Example: I always get angry and start MOUTHING OFF when the news is on TV.

 

Move ahead: Make progress, often after a pause or delay.

Example: The construction can MOVE AHEAD now that permisson has been granted.

 

Move along: Tell someone to move from a place.

Example: The police told the people watching to MOVE ALONG.

 

Move along: Develop or progress in a reasonable or satisfactory manner.

Example: The project's MOVING ALONG and everything should be ready on time.

 

Move away: Leave the area where you have been living.

Example: I MOVED AWAY when the factory shut down.

 

Move away from: Stop doing or using something to change  to something different.

Example: They're MOVING AWAY FROM Windows and are using Linux.

 

Move down: Move a student to a lower level.

Example: He was finding the course too difficult so they MOVED him DOWN.

 

Move in: Start living in a place.

Example: The house was empty for ages, but some new tenants MOVED IN a few weeks ago.

 

Move in on: Approach, often stealthily.

Example: As he watched, the hyenas began to MOVE IN ON the hapless wildebeest.

 

Move into: Start living in a place.

Example: They MOVED INTO the house as soon as it was ready.

 

Move on: Change the subject or your job.

Example: She MOVED ON to another company where the salary was considerably better.

 

Move on: Make people move from a place.

Example: The police MOVED the crowd ON because they were holding up the traffic.

 

Move out: Leave a place you live or work in.

Example: She's tired of living there and is MOVING OUT.

 

Move out: Remove.

Example: The president said they would MOVE the troops OUT next year.

 

Move out: Change lane or position to pass a vehicle.

Example: I MOVED OUT to overtake the bus.

 

Move towards: Make preparations for something.

Example: The government are MOVING TOWARDS free elections.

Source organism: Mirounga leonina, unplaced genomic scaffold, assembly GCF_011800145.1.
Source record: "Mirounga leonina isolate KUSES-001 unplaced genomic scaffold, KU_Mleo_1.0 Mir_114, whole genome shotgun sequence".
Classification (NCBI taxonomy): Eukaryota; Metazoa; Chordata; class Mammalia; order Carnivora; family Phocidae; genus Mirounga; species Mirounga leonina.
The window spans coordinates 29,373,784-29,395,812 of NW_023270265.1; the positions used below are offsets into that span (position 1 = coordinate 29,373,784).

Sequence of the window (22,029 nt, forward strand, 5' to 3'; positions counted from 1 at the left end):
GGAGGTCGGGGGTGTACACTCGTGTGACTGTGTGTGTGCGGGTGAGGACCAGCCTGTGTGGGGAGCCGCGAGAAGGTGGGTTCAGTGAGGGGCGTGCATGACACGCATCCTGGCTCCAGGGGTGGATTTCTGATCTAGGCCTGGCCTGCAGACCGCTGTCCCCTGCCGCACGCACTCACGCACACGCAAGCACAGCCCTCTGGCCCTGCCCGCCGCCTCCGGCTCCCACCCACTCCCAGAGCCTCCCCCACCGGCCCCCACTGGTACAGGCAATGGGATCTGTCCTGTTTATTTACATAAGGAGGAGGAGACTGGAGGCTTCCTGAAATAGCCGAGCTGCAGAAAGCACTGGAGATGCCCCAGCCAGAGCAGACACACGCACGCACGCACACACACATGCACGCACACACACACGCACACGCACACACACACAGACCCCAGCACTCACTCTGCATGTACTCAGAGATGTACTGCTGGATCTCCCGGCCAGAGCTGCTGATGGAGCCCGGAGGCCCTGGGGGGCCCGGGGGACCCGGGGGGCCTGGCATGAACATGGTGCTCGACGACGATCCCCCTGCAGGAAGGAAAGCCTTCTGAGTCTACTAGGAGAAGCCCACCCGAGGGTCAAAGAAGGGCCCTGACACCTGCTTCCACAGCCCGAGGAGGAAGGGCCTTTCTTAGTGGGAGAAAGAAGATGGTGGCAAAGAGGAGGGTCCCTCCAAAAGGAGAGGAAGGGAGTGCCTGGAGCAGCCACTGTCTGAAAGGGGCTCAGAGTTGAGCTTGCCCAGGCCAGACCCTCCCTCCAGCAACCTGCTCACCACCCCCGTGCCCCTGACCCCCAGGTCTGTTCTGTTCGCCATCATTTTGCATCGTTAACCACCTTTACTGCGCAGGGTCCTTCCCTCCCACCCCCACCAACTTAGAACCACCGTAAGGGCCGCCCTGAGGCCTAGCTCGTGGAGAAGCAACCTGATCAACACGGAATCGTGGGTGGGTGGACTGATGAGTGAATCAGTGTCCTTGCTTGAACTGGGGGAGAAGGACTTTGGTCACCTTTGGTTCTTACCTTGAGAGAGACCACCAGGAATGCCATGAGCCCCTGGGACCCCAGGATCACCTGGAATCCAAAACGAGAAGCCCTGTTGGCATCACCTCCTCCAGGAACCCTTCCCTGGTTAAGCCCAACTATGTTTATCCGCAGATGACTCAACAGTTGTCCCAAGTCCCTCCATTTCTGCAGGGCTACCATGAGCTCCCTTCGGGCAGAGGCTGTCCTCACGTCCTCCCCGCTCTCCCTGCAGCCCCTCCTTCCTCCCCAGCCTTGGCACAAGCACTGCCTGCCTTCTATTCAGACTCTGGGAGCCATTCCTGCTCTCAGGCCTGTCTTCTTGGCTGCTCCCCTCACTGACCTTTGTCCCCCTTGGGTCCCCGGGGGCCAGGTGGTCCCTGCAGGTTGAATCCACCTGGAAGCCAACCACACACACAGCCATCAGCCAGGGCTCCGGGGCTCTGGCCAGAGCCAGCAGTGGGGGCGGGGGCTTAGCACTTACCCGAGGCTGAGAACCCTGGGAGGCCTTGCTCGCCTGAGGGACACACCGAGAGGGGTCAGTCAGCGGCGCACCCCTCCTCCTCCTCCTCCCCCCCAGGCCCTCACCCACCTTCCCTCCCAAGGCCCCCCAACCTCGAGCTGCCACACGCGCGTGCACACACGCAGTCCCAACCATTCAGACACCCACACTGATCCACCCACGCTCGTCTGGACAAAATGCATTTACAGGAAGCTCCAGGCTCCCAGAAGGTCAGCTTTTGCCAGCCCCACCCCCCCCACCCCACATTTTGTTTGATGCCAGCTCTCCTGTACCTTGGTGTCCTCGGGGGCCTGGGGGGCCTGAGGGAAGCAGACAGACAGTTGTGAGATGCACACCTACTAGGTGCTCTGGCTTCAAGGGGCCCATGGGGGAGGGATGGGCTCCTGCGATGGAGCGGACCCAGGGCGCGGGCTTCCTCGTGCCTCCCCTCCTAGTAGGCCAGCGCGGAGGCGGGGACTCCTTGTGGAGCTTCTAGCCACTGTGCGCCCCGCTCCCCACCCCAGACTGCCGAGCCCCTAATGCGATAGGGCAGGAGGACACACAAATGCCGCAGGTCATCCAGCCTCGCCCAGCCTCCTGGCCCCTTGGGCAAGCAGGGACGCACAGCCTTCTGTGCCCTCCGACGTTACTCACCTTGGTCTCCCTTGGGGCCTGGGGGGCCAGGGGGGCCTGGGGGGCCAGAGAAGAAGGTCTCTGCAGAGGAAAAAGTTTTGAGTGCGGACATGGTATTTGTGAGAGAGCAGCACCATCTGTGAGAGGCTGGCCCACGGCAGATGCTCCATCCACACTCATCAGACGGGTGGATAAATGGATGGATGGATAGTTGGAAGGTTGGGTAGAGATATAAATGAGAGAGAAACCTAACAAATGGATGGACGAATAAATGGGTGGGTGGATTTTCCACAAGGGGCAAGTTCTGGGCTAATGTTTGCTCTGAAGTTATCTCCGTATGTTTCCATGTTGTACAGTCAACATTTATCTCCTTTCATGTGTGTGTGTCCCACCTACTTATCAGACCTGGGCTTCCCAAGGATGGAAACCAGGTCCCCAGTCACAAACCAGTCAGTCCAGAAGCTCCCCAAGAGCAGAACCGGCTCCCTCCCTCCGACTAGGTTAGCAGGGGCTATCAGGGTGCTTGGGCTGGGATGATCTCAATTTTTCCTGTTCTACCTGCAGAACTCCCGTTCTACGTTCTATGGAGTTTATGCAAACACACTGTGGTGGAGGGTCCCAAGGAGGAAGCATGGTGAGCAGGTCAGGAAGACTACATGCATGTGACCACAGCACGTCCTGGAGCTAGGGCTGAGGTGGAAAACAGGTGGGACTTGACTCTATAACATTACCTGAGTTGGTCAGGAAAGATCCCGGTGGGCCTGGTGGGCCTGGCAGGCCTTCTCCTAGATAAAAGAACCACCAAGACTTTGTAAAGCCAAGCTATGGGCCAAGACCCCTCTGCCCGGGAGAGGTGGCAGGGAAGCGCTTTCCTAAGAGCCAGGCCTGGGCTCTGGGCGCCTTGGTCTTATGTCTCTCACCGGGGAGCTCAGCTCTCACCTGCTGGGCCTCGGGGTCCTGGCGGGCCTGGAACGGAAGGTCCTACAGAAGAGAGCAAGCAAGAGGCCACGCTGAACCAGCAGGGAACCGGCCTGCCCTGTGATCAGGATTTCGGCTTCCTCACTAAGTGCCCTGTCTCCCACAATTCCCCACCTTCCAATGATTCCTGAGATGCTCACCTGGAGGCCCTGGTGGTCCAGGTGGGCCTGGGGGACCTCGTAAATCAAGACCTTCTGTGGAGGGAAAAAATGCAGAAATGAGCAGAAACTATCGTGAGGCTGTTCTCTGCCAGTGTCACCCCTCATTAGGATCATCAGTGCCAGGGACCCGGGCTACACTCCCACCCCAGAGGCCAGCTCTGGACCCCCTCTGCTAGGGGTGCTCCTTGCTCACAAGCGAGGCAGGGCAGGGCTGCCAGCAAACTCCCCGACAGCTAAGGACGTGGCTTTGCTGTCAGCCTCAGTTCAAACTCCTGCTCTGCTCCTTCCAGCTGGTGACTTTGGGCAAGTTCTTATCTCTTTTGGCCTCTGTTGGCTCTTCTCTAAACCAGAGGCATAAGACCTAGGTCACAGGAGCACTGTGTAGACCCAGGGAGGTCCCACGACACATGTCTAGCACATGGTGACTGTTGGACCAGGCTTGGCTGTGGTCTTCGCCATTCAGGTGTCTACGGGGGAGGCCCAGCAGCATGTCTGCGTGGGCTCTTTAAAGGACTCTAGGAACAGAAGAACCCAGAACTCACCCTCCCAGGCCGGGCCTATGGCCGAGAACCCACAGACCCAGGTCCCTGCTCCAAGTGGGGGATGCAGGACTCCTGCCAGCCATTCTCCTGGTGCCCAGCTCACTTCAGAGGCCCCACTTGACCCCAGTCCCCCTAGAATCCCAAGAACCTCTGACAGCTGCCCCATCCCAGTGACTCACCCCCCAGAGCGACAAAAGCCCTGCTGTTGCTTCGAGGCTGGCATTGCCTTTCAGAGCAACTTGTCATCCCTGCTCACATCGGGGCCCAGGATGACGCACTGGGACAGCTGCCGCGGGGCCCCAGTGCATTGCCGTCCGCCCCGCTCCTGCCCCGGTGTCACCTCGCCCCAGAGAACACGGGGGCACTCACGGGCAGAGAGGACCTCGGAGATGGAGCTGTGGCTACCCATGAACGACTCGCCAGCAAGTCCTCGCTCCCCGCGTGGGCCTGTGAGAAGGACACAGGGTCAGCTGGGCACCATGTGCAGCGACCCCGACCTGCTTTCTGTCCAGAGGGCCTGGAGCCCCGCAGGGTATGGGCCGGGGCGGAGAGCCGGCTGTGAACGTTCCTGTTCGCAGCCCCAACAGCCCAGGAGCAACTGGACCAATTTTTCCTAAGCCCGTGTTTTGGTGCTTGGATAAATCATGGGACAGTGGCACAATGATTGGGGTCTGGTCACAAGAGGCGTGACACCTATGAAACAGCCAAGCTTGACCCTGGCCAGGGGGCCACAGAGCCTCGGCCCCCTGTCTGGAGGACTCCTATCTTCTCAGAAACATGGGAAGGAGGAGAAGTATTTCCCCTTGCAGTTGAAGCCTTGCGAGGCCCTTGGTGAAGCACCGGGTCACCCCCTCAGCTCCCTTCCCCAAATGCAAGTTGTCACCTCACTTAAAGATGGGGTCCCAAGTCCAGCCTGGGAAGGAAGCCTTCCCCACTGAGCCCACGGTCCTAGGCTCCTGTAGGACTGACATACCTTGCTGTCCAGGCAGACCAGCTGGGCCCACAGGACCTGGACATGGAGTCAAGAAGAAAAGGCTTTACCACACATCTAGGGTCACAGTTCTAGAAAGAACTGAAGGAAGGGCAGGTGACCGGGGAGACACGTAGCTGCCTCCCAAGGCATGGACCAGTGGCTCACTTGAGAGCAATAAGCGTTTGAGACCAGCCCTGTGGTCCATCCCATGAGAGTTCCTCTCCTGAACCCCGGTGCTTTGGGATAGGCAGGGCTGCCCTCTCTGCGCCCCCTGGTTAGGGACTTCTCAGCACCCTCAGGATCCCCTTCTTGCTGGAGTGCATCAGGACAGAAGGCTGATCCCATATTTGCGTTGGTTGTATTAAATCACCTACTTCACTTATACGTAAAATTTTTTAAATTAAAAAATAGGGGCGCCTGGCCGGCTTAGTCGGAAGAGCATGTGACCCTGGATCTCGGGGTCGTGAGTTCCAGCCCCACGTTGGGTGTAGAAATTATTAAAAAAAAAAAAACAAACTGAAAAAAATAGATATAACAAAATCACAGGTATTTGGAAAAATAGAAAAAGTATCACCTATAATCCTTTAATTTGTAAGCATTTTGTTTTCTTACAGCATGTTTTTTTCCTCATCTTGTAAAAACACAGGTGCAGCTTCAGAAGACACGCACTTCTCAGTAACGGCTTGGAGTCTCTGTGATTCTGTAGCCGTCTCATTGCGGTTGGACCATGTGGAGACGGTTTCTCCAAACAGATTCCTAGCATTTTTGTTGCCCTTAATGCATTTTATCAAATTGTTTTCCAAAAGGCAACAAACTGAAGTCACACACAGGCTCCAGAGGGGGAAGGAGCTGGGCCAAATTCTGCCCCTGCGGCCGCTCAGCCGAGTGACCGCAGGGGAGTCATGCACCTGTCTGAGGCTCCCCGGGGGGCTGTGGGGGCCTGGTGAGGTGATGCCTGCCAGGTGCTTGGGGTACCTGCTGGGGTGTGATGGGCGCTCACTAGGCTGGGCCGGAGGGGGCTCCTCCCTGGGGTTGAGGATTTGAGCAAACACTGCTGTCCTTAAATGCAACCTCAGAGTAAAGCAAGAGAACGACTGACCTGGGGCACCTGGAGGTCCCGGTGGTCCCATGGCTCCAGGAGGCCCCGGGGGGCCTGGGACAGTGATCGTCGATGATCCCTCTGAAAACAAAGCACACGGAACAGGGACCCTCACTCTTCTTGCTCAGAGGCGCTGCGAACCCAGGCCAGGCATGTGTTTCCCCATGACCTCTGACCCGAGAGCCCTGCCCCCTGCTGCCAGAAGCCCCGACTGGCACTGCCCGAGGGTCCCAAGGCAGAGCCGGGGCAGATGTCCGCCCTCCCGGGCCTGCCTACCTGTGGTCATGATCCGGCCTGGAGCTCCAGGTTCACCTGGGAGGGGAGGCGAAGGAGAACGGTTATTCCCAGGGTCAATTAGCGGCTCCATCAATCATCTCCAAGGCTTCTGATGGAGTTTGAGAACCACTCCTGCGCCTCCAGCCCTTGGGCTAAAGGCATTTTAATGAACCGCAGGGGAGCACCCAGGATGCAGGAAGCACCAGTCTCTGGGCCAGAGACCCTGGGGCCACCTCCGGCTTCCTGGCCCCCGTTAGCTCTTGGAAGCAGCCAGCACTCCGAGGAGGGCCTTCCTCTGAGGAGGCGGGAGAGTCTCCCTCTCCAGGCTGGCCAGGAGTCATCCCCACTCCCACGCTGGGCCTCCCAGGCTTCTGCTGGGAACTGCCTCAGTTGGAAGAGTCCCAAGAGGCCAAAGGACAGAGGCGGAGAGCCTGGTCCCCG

Move up: Move to make space.

Example: Could you MOVE UP and let me sit down?

 

Move up: Move to a higher level.

Example: They MOVED her UP to senior management.

 

Muddle along: Continue without a clear aim or plan.

Example: If you're ambitious, you cannot MUDDLE ALONG.

 

Muddle through: Do or achieve something without knowing what is required or having a plan.

Example: We didn't know what to expect and just MUDDLED THROUGH.

 

Muddle up: Take things that are ordered or sequencedand mess them up.

Example: My cleaner MUDDLED UP my books and I can't find anything.

 

Muddle up: Mistake a person or thing for someone or something else because they look similar.

Example: I MUDDLE her and her sister UP.

 

Mug up: Study quickly, revise.

Example: I have to MUG UP before the exam.

 

Mug up on: Study something quickly, revise.

Example: I need to MUG UP ON my history for the test.

 

Mull over: Think about an issue or problem.

Example: She said that she'd had to MULL IT OVER before deciding what was

 

Muscle in: Become involved in something when your involvement is not wanted.

Example: We tried to exclude him of the committee, but he MUSCLED IN.

 

Muscle in on: Become involved in something despite opposition to your involvement.

Example: She MUSCLED IN ON the deal even though we wanted to do it without her.

 

Muscle into: Become involved even though there is opposition to your involvement.

Example: They are MUSCLING INTO our market and there is very little we can do to stop them.

 

Muscle out: Use power, contacts, etc, to force someone out.

Example: They used their contacts in local government to MUSCLE the competitors OUT.

Last modified on Четверг, 09 Февраль 2017 08:52